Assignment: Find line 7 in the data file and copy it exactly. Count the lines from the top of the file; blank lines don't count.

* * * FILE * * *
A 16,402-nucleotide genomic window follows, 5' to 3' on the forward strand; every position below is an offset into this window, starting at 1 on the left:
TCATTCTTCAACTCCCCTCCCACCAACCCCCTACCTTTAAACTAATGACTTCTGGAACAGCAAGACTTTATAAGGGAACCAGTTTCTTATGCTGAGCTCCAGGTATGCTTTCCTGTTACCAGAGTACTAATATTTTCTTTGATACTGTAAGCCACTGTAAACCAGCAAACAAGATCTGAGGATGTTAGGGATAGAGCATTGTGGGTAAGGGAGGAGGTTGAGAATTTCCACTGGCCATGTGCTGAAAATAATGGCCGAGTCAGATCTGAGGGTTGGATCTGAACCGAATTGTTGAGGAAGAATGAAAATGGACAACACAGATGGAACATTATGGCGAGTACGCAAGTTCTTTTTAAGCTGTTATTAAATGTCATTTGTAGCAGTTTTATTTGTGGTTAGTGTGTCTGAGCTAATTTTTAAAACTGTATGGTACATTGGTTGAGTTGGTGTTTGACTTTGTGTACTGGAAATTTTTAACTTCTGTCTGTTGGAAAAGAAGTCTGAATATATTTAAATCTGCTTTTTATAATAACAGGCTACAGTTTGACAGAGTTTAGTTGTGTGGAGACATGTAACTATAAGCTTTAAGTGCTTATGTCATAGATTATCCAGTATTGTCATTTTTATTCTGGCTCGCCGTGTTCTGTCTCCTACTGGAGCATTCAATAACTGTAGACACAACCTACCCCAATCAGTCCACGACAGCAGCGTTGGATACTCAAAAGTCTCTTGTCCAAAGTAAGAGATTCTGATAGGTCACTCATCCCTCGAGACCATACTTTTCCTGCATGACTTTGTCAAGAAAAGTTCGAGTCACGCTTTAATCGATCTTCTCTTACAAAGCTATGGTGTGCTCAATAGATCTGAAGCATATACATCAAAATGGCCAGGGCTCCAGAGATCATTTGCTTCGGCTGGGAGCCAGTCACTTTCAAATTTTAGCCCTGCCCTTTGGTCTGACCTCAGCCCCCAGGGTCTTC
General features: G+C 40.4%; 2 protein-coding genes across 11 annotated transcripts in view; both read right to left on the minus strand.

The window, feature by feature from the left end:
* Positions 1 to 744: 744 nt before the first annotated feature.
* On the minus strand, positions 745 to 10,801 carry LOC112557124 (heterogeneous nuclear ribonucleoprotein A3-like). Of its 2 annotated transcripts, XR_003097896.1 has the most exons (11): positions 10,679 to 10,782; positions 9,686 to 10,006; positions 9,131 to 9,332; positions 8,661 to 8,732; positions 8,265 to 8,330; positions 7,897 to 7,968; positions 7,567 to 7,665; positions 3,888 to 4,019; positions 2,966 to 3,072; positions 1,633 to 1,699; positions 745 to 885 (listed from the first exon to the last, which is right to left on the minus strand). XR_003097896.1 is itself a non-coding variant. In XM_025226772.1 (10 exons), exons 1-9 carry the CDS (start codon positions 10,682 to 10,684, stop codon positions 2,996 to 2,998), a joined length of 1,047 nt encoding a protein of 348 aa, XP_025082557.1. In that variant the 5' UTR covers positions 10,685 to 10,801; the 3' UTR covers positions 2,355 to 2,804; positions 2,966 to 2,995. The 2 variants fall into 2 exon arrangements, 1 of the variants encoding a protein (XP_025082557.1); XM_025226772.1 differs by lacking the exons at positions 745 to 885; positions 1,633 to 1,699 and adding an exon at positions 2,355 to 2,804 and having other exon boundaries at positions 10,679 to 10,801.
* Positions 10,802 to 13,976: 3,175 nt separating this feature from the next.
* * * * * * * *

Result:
* Positions 10,802 to 13,976: 3,175 nt separating this feature from the next.